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|R E V I E W B Y R I C H C L I N E||
dir James Foley|
scr Todd Komarnicki
with Halle Berry, Bruce Willis, Giovanni Ribisi, Gary Dourdan, Nicki Aycox, Daniella Van Graas, Paula Miranda, Clea Lewis, Patti D'Arbanville, Jason Antoon, Richard Portnow, Heidi Klum
release US/UK 13.Apr.07
07/US Sony 1h49
Trust no one: Berry and Willis
As a trashy, twisty thriller, this film isn't half bad. Beefed up with an A-list cast and a strong visual style, the ridiculously convoluted plot is even fairly good fun to follow, right up to the genuinely surprising finale.
Rowena (Berry) is an ace New York reporter who sets up and destroys scandalous figures. When her latest prey gets away, she's given a time-out by her editor. But she continues to work with her obsessive researcher Miles (Ribisi) to pursue philandering businessman Harrison Hill (Willis), who had a fling with Katherine's childhood friend (Aycox) just before she was found murdered. As she worms her way into Hill's life from various sides, including an online persona, it begins to look like just about anyone could be guilty.
This is one of those whizzy whodunits in which the filmmakers gleefully throw us off the scent from the very start. And we don't really mind when it's done as entertainingly as this. Foley has a slick, insinuating directorial style that's constantly suggestive and often genuinely creepy, playfully relishing each red herring, freak-out dream sequence and frightening flashback. And the script's frequent touches of quirky wit also draw us into the mystery. We never really care how it's going to turn out, but it's good fun getting there.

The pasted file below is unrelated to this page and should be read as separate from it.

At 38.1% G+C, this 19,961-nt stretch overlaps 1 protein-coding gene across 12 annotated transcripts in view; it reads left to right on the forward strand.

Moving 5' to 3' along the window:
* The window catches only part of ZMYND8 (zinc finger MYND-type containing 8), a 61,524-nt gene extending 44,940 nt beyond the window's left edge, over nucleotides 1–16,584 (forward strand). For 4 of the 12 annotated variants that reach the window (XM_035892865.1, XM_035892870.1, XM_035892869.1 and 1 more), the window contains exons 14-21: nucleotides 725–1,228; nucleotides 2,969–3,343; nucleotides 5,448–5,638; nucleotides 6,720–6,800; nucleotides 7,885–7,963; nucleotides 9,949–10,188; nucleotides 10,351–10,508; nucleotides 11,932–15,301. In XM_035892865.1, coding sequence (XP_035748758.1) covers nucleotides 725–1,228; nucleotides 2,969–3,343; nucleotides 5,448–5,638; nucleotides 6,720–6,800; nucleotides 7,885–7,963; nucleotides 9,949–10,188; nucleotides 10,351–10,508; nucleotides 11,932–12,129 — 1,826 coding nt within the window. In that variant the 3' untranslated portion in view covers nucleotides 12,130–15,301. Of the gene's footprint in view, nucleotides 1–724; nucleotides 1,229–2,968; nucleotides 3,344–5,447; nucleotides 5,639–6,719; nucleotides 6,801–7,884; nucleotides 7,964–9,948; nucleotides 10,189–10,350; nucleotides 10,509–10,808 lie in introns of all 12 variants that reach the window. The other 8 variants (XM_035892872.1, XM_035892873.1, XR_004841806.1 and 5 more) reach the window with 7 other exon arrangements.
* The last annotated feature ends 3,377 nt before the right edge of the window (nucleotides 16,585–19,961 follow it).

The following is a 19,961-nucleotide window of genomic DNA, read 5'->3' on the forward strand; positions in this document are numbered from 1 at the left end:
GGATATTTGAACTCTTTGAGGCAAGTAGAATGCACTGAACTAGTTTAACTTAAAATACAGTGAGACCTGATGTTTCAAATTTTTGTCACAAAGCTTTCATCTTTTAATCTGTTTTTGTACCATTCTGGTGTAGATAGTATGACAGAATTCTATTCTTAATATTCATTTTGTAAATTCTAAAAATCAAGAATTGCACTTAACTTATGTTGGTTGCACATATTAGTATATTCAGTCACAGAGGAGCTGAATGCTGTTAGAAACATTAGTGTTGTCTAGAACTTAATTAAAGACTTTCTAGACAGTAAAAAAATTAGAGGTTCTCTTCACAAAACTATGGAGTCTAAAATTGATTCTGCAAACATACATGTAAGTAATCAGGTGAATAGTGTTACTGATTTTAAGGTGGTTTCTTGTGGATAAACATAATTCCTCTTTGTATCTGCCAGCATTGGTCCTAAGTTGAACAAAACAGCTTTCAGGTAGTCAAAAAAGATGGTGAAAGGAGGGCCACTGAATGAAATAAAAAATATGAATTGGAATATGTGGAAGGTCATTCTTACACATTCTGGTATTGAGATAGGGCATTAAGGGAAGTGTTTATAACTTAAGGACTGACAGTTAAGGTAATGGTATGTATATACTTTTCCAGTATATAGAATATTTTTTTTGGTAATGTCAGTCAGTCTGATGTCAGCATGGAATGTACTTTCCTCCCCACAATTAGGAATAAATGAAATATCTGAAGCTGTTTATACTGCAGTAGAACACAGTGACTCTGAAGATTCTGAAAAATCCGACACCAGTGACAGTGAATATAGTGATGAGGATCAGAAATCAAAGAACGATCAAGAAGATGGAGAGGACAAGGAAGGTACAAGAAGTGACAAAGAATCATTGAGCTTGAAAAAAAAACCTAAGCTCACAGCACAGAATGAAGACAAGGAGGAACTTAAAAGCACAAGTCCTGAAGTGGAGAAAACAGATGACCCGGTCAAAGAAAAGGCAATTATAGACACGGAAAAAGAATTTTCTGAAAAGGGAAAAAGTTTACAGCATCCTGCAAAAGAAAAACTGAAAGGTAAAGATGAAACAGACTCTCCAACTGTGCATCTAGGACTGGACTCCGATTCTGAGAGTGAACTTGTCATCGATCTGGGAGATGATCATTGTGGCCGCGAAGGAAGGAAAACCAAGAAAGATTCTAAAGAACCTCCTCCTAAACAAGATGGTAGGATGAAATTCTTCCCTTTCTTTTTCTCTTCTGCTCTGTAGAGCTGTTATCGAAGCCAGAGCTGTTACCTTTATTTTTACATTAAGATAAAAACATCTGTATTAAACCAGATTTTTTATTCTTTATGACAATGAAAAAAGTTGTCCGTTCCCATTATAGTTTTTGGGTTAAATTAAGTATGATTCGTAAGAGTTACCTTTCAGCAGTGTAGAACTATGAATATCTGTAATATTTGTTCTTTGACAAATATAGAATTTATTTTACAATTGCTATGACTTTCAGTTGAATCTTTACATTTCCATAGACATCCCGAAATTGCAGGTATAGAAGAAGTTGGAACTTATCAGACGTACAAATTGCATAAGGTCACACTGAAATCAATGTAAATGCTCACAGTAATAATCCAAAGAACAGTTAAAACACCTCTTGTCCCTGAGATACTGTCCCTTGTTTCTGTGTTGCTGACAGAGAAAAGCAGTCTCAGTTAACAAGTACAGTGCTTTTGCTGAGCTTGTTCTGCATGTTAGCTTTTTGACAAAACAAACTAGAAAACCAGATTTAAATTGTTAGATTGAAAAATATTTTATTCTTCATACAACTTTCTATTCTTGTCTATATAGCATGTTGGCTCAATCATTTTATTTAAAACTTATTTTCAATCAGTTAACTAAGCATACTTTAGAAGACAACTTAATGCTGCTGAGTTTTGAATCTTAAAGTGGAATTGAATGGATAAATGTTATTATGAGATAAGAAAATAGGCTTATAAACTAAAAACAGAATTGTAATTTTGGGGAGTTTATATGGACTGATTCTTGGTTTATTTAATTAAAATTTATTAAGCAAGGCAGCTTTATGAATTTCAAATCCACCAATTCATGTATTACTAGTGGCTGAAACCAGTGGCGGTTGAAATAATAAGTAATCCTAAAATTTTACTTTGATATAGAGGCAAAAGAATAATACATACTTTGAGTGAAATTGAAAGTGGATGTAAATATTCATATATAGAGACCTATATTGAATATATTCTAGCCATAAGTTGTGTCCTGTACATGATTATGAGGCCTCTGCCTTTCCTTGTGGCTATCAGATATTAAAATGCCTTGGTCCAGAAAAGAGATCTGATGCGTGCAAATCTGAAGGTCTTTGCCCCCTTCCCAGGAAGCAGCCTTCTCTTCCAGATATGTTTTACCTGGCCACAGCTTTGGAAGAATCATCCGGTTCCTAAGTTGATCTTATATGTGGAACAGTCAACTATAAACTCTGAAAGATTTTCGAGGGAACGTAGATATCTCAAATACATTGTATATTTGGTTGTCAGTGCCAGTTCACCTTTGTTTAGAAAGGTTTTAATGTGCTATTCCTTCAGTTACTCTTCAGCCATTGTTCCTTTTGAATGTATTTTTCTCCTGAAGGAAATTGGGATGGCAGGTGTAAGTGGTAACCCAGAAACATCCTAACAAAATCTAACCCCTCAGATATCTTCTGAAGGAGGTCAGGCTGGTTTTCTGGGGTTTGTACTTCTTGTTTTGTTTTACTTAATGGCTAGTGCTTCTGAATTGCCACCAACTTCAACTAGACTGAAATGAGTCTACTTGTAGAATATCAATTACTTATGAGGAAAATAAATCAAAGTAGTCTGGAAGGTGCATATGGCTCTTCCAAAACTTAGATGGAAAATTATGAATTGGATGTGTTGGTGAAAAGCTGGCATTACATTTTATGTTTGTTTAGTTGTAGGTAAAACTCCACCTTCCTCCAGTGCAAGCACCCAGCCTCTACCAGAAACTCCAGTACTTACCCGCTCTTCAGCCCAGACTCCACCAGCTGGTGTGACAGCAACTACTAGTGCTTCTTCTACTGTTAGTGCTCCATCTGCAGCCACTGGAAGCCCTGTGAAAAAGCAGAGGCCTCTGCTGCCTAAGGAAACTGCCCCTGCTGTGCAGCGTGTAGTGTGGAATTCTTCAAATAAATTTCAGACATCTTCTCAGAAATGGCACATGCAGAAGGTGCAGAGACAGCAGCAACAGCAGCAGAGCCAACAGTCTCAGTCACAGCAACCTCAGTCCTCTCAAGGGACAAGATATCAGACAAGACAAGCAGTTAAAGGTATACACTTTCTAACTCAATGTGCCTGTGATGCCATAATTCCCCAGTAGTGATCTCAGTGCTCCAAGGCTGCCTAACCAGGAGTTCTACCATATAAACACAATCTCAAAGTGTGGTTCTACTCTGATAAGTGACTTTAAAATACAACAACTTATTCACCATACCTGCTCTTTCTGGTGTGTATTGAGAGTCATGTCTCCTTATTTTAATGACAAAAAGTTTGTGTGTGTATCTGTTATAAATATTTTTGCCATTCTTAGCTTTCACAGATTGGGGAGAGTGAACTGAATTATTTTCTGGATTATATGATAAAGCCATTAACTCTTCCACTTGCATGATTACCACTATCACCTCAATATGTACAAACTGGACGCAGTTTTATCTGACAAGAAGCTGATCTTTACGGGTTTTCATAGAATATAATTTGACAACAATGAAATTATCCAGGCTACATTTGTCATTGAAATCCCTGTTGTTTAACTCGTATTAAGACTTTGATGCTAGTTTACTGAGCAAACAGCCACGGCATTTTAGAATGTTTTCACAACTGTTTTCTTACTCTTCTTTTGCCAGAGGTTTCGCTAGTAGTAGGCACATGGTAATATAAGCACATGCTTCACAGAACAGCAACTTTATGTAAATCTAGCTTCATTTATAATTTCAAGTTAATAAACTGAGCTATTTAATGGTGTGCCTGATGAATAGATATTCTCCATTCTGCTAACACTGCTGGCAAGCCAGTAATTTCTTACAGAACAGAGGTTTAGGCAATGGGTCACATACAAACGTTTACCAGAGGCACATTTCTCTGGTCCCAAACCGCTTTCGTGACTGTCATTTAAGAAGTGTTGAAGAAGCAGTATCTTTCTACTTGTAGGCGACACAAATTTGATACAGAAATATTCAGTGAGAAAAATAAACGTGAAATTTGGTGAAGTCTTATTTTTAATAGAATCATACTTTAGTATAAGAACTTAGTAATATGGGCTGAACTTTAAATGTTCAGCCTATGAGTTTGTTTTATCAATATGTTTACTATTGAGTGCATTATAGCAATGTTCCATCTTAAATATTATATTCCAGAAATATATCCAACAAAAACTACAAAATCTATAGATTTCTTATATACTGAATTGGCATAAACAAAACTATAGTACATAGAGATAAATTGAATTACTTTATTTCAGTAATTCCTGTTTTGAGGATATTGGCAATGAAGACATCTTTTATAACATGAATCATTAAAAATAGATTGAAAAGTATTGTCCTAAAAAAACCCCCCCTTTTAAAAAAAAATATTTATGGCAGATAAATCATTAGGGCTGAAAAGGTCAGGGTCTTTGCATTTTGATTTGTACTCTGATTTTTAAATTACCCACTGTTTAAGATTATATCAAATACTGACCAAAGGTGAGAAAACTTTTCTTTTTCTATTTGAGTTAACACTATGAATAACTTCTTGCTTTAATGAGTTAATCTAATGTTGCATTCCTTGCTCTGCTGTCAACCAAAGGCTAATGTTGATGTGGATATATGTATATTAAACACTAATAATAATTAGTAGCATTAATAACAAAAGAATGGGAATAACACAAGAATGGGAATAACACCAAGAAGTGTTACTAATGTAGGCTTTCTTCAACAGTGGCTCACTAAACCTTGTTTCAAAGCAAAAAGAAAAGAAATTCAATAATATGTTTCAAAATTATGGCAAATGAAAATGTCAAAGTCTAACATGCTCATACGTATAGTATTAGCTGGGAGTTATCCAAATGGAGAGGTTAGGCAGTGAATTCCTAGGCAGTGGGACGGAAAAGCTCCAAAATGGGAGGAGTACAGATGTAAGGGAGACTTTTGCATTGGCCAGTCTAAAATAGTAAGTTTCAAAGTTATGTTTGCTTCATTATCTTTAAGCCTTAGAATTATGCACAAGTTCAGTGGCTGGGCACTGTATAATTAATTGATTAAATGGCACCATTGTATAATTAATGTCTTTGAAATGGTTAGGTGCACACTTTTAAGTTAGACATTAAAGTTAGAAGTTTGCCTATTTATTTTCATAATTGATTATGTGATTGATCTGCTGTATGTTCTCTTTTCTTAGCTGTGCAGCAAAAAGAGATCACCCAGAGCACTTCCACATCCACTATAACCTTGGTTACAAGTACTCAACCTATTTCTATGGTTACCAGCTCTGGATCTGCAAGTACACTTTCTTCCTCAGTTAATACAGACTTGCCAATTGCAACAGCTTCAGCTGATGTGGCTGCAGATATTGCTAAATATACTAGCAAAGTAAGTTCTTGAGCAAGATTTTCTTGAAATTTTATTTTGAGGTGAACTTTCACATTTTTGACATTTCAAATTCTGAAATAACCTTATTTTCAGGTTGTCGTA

Berry is seductive and sexy as the supposedly ace reporter whose methods come straight from Nancy Drew novels. Willis is a charming rogue--untrustworthy but perhaps not murderous. Ribisi is snappy and funny (and muscled up), but rather far too infatuated with Rowena. And there are terrific comic sidekick characters played by Lewis and Antoon, plus an endless gallery of shifty suspects that include a sleazy ex (Dourdan), a protective matron (D'Arbanville), a hot lesbian (Van Graas) and a jealous heiress wife (Miranda).
So it's almost irrelevant that the plot continually takes simplistic and contrived turns, leaving gaping holes virtually everywhere. At least the film has the nerve to get both yucky and sexy, and to embrace its inner silliness, right up to the nutty final coda. It's an exceptionally efficient pulp thriller that's utterly forgettable. And we wouldn't want it any other way.
|Aron Biro, Romania: "Is it me or there is a conspiracy of unexpected endings in Hollywood, built upon a tradition of great thrillers, but adding nothing to their value? I'm tired of spending the last half an hour of the movie watching explanations trying to prove the plausibility of the plot. It's almost insulting the spectator's intelligence (not that intelligence would be the key to solving the riddle of the movie). In the last year or so, it hasbecome too much: Perfect Stranger and a whole bunch of others; recently Number 23 showed no less than 40 minutes of trying to edit the plot back into some unplausible sense. I find this neither smart, nor experimental. Just desperate ways of trying to wake me up in the last half of a bad movie. I want my predictable movies back!" (21.Feb.08)|
© 2007 by Rich Cline, Shadows on the Wall
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